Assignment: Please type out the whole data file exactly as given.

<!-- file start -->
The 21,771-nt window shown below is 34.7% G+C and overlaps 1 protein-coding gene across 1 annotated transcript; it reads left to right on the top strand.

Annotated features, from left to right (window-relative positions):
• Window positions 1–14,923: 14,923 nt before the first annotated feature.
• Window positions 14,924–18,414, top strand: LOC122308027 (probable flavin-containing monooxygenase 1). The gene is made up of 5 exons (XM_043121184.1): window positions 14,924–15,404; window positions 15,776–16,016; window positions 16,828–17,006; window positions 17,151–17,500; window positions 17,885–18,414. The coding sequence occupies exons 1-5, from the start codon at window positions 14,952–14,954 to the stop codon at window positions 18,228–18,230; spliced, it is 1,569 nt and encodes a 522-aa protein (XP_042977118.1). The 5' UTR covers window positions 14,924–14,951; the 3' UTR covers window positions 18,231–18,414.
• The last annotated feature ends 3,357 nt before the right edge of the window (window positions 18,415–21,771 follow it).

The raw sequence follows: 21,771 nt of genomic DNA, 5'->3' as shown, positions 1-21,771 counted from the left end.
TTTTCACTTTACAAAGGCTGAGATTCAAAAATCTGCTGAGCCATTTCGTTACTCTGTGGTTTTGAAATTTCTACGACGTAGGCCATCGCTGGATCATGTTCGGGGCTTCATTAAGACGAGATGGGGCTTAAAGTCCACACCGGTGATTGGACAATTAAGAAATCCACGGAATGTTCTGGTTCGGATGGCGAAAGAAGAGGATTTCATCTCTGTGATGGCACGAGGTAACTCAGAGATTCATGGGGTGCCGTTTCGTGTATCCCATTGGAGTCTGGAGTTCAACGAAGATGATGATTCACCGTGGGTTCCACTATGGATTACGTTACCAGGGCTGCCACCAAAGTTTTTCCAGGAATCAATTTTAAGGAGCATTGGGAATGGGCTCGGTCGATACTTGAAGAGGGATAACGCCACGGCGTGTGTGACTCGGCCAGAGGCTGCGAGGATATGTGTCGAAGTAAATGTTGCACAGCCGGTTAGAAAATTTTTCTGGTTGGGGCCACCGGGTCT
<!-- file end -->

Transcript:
The 21,771-nt window shown below is 34.7% G+C and overlaps 1 protein-coding gene across 1 annotated transcript; it reads left to right on the top strand.

Annotated features, from left to right (window-relative positions):
• Window positions 1–14,923: 14,923 nt before the first annotated feature.
• Window positions 14,924–18,414, top strand: LOC122308027 (probable flavin-containing monooxygenase 1). The gene is made up of 5 exons (XM_043121184.1): window positions 14,924–15,404; window positions 15,776–16,016; window positions 16,828–17,006; window positions 17,151–17,500; window positions 17,885–18,414. The coding sequence occupies exons 1-5, from the start codon at window positions 14,952–14,954 to the stop codon at window positions 18,228–18,230; spliced, it is 1,569 nt and encodes a 522-aa protein (XP_042977118.1). The 5' UTR covers window positions 14,924–14,951; the 3' UTR covers window positions 18,231–18,414.
• The last annotated feature ends 3,357 nt before the right edge of the window (window positions 18,415–21,771 follow it).

The raw sequence follows: 21,771 nt of genomic DNA, 5'->3' as shown, positions 1-21,771 counted from the left end.
TTTTCACTTTACAAAGGCTGAGATTCAAAAATCTGCTGAGCCATTTCGTTACTCTGTGGTTTTGAAATTTCTACGACGTAGGCCATCGCTGGATCATGTTCGGGGCTTCATTAAGACGAGATGGGGCTTAAAGTCCACACCGGTGATTGGACAATTAAGAAATCCACGGAATGTTCTGGTTCGGATGGCGAAAGAAGAGGATTTCATCTCTGTGATGGCACGAGGTAACTCAGAGATTCATGGGGTGCCGTTTCGTGTATCCCATTGGAGTCTGGAGTTCAACGAAGATGATGATTCACCGTGGGTTCCACTATGGATTACGTTACCAGGGCTGCCACCAAAGTTTTTCCAGGAATCAATTTTAAGGAGCATTGGGAATGGGCTCGGTCGATACTTGAAGAGGGATAACGCCACGGCGTGTGTGACTCGGCCAGAGGCTGCGAGGATATGTGTCGAAGTAAATGTTGCACAGCCGGTTAGAAAATTTTTCTGGTTGGGGCCACCGGGTCT